You control a police officer who narrowly escapes an attack by government forces. He's a wise-cracking smartass with a voice like Beck Bennet. Along with his wife he must piece together clues to determine why "The Hand" wants them dead. You hop between locations via a nifty wireframe map with real locations like McPherson Square, Dupont Circle, and even the Pentagon. Each contains creepy, shadowy areas populated by colorful characters, androids, and demons. You travel to Hell itself several times, but it looks suspiciously like Earth!
The point-and-click interface lets you point where you want to go, but the round-about paths your character takes are almost comical. Upon striking up a conversation you'll want to get comfortable, because they tend to go on and on, causing my 3DO to grind like mad. One creature flails his arms as he rants, like a demonic Bernie Sanders. Although clever and funny at times, the dialog is so wordy and repetitive it's hard to maintain interest, much less glean clues. Even the scenery is hard to discern as it's so dark and indistinct. Some of the key action sequences play out automatically. During one I expected to be killed by a demon, only to witness my peeps pull out automatic weapons and start firing!
It's easy to get stuck in the game, partly because manipulating items is inordinately complicated. Still, I enjoyed the psychedelic atmosphere. The music is sparse but eerie, punctuated by alarming sounds. Hell is remarkably forward-thinking for a 1993 title, touching upon modern topics like artificial birth techniques, ubiquitous newsfeeds, virtual porn, and people downloading their consciousnesses. Oddball titles like Hell are a good reason to still play the 3DO. © Copyright 2019 The Video Game Critic.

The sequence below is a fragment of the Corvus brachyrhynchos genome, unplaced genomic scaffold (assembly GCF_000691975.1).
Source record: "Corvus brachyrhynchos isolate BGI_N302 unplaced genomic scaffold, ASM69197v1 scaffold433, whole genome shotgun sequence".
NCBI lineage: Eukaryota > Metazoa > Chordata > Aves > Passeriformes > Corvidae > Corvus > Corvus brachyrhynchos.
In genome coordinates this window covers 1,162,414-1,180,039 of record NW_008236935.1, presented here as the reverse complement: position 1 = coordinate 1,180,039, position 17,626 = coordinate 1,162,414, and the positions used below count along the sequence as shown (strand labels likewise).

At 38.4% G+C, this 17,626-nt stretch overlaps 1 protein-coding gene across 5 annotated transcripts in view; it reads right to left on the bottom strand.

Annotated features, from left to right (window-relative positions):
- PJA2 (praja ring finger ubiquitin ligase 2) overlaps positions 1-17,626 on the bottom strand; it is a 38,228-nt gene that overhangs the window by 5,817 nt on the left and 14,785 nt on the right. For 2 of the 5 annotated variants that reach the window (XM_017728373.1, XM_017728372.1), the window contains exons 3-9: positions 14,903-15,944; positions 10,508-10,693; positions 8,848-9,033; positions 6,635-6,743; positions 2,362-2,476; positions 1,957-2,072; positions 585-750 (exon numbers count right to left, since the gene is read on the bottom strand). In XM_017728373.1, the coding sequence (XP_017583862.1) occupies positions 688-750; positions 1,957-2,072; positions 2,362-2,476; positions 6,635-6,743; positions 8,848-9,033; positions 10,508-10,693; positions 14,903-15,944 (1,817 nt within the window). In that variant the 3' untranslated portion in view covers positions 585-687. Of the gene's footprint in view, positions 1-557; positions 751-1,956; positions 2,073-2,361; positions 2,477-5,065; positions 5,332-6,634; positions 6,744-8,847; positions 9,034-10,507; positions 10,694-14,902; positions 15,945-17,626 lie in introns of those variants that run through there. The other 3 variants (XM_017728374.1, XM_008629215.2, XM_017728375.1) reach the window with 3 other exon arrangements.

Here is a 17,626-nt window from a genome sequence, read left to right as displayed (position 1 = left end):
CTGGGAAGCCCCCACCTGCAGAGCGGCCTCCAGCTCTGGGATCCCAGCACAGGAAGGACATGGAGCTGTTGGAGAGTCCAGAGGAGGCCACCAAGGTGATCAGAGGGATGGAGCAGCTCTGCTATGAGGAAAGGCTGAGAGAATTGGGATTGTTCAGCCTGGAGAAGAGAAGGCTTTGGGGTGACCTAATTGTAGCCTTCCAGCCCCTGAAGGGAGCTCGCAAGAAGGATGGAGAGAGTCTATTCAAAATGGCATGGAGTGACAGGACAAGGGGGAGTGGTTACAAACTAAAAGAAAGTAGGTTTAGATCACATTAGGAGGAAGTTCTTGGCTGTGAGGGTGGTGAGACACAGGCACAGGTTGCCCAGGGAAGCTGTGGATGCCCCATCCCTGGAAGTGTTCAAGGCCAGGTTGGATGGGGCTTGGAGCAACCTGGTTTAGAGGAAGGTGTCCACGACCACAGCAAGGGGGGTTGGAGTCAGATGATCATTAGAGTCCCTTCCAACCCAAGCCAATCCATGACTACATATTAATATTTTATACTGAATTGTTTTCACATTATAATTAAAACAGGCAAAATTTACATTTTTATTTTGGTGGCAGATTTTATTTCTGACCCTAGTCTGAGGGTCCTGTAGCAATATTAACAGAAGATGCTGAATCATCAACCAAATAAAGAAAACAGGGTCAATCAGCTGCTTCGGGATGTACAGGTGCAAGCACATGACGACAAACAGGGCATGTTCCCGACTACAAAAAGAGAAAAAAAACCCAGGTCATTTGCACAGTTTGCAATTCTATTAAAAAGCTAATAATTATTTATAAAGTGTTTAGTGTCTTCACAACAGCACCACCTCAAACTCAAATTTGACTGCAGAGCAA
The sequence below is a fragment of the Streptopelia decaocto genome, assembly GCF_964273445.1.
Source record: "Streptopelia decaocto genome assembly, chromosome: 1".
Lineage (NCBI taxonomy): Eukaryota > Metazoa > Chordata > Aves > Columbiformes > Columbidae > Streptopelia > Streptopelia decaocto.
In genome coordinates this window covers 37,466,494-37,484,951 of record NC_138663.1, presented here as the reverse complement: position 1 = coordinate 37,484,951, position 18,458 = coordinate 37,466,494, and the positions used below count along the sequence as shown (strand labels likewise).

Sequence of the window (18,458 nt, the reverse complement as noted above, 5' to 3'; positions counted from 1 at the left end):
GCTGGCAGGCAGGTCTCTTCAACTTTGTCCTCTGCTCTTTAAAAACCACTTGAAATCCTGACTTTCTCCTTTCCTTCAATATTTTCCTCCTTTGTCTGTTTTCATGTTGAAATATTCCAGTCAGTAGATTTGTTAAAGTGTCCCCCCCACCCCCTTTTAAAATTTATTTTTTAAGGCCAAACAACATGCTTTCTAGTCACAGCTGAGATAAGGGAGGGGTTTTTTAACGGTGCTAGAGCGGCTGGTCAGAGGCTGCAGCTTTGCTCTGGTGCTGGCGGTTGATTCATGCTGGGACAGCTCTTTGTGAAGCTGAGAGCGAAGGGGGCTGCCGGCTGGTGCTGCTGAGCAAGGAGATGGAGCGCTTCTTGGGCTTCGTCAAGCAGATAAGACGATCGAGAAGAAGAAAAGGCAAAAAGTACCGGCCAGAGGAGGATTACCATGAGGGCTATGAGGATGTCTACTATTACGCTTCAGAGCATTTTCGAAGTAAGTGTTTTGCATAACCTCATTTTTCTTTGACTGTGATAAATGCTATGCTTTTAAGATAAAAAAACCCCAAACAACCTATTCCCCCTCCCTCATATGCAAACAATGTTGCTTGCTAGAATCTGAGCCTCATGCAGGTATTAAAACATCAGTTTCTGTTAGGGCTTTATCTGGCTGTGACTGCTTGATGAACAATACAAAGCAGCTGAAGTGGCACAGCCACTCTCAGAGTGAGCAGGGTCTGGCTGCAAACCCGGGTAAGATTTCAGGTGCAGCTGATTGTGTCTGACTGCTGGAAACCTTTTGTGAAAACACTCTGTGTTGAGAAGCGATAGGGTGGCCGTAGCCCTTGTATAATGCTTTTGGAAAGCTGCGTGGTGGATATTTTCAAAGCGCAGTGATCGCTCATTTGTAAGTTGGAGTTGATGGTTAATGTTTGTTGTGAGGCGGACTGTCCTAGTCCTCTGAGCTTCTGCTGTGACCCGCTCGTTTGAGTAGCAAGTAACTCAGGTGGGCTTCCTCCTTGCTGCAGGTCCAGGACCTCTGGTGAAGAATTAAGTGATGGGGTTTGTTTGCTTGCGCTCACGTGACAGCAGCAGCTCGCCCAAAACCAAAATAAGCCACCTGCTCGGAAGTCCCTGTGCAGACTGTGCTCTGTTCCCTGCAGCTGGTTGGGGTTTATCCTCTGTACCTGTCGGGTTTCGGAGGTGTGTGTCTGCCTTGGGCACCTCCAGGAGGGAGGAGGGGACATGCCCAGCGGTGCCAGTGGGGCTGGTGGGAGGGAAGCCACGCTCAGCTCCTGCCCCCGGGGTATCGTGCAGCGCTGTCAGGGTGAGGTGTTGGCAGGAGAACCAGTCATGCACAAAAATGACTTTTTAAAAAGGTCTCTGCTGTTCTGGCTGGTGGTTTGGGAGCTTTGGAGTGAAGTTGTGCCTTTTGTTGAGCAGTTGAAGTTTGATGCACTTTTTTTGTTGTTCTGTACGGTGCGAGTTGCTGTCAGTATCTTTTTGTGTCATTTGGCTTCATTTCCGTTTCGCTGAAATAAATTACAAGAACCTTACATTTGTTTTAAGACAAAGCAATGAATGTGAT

Portals also allow you to talk to these bizarre (and sometimes half-naked) creatures. Apparently your ultimate goal is to advance in rank from 255 to 1 by blowing away creatures and facing bosses. It took me quite a while to figure all this out because the instructions really suck. Immercenary does feature some nifty visual effects and shapely babes, but it's mostly a slow, plodding ordeal. Your agility meter drains quickly as you run so you'll constantly have to "rest". Resting is just like it sounds - you sit around and watch your meter recharge slowly. Once you start moving, the peculiar control scheme keeps you moving forward like a car, forcing you to press both shoulder buttons to stop.
Dying returns you to the lab, where the pissed-off scientists look at you like you've just interrupted their coffee break. The game never seems to end even when you perform poorly. One time I died on purpose, only to have a scientist tell me "Definite improvement in target kill ratio - that's good!" before sending my sorry ass back into this virtual hell. Immercenary tries to be a thinking man's Doom, but I think they may have overthunk it. © Copyright 2002 The Video Game Critic.